Britain's local authorities will have more powers to impose coronavirus lockdowns from Saturday, Prime Minister Boris Johnson says.
He said on Friday councils would be able to close specific premises, shut public outdoor spaces and cancel events.
"These powers will enable local authorities to act more quickly in response to outbreaks where speed is paramount," Johnson said at a Downing Street media conference.
He said the government would stop telling people to work from home and give more discretion to employers to decide whether it was safe for staff to return to their workplaces.
"From the 1st of August, we will update our advice on going to work," Johnson said.
"Instead of government telling people to work from home, we're going to give employers more discretion and ask them to make decisions about how their staff can work safely," he said.
Johnson said normal life would not return in full until November at the earliest, cautioning that nightclubs and soft play areas needed to remain closed while wedding receptions would have to remain capped.
He said from October, audiences at sports stadiums would be allowed. But he said the government would look for a more significant return to normality from November.
Meanwhile, health minister Matt Hancock has ordered a review into how coronavirus deaths are reported in England after academics had said the daily figures might be unreliable and include people who had died of other causes, an official said.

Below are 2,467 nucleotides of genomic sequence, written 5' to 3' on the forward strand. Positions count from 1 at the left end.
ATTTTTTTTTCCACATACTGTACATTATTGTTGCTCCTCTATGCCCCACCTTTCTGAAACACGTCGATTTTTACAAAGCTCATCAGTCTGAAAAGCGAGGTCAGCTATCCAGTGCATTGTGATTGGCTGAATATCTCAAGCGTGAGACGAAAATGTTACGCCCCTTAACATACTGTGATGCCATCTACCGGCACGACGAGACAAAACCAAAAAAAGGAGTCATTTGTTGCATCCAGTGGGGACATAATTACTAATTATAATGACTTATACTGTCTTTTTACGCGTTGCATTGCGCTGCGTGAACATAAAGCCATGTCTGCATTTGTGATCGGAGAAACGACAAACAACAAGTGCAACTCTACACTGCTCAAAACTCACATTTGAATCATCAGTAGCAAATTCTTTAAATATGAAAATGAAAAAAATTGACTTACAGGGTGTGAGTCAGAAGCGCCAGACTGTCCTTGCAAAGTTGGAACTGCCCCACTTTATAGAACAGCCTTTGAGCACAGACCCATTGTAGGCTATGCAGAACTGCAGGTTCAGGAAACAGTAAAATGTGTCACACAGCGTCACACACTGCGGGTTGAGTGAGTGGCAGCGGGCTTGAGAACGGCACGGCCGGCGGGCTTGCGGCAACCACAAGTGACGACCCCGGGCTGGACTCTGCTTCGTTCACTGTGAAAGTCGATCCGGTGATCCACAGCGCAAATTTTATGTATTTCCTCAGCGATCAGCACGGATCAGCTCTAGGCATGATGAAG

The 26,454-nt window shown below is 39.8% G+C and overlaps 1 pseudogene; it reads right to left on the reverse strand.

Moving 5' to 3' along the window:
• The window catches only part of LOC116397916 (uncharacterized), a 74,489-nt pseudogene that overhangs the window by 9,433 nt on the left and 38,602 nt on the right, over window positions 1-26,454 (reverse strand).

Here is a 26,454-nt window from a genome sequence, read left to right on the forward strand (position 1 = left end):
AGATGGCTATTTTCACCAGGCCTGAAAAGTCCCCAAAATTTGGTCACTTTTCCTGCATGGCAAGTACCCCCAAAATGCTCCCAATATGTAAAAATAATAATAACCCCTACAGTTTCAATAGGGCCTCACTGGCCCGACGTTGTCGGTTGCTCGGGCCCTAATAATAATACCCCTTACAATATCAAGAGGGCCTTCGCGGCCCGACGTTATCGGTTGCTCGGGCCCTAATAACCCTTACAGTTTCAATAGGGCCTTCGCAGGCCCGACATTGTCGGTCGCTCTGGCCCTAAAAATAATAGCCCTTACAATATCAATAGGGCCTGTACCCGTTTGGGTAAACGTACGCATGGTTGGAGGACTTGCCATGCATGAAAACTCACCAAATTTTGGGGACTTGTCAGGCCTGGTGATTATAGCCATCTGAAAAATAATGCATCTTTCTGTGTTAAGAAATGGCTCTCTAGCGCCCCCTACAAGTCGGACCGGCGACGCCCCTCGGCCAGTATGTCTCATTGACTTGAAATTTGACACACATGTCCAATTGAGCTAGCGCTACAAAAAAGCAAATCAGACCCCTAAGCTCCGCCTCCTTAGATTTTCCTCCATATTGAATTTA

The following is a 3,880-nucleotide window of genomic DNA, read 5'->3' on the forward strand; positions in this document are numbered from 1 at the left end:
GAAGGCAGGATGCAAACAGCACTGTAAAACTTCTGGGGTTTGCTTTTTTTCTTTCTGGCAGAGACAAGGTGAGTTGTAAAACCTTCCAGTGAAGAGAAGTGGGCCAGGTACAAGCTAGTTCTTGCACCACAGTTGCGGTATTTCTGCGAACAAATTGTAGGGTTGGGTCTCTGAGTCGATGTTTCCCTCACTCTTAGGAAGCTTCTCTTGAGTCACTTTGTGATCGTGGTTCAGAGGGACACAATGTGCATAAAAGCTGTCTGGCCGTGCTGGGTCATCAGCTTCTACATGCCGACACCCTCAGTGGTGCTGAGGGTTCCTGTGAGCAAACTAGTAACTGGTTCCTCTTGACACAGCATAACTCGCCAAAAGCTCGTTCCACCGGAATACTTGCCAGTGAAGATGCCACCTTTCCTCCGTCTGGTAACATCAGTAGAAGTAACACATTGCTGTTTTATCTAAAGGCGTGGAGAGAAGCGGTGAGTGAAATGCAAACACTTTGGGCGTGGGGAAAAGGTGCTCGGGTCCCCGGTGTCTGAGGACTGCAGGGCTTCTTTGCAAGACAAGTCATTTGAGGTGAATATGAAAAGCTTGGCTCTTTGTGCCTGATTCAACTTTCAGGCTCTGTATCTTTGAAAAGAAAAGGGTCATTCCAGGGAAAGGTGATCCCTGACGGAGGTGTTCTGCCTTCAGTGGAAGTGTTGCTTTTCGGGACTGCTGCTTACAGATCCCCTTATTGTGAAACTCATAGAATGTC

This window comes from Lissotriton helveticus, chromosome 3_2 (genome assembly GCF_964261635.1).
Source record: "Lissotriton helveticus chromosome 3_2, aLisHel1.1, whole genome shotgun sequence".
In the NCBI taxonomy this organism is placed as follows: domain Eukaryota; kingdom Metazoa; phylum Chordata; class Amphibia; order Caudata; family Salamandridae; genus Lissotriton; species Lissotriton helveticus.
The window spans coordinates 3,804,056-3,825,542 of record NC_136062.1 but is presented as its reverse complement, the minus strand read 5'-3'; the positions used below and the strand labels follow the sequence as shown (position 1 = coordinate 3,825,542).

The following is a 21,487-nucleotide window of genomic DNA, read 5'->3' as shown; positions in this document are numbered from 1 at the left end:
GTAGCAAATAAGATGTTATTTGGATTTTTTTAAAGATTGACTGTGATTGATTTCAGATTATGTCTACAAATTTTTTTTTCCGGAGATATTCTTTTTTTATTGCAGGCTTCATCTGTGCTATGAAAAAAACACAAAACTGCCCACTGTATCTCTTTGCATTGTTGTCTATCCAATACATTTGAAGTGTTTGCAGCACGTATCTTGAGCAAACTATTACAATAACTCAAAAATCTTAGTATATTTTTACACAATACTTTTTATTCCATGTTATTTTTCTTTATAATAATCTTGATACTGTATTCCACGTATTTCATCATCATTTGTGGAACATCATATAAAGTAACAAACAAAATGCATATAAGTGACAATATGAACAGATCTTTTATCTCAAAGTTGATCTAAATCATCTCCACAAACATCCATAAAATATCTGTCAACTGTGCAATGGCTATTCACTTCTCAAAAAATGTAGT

The government official, who asked not to be named, said an announcement of the review might be made later on Friday.
The way Public Health England (PHE), a government agency responsible for managing infectious disease outbreaks, calculates the figures in England means they might look worse than in other parts of the United Kingdom, according to two academics.
Yoon Loke, from the University of East Anglia, and Carl Heneghan, from the University of Oxford, said PHE cross-checked the latest notifications of deaths against a database of positive test results - so anyone who had tested positive could be recorded as dying from the virus.
In a blog called "Why no one can recover from COVID-19 in England", the academics say patients who test positive for COVID, but are successfully treated, will still be counted as dying from the virus if they have a heart attack or are run over by a bus three months later.
The Department for Health and Social Care did not have any immediate comment.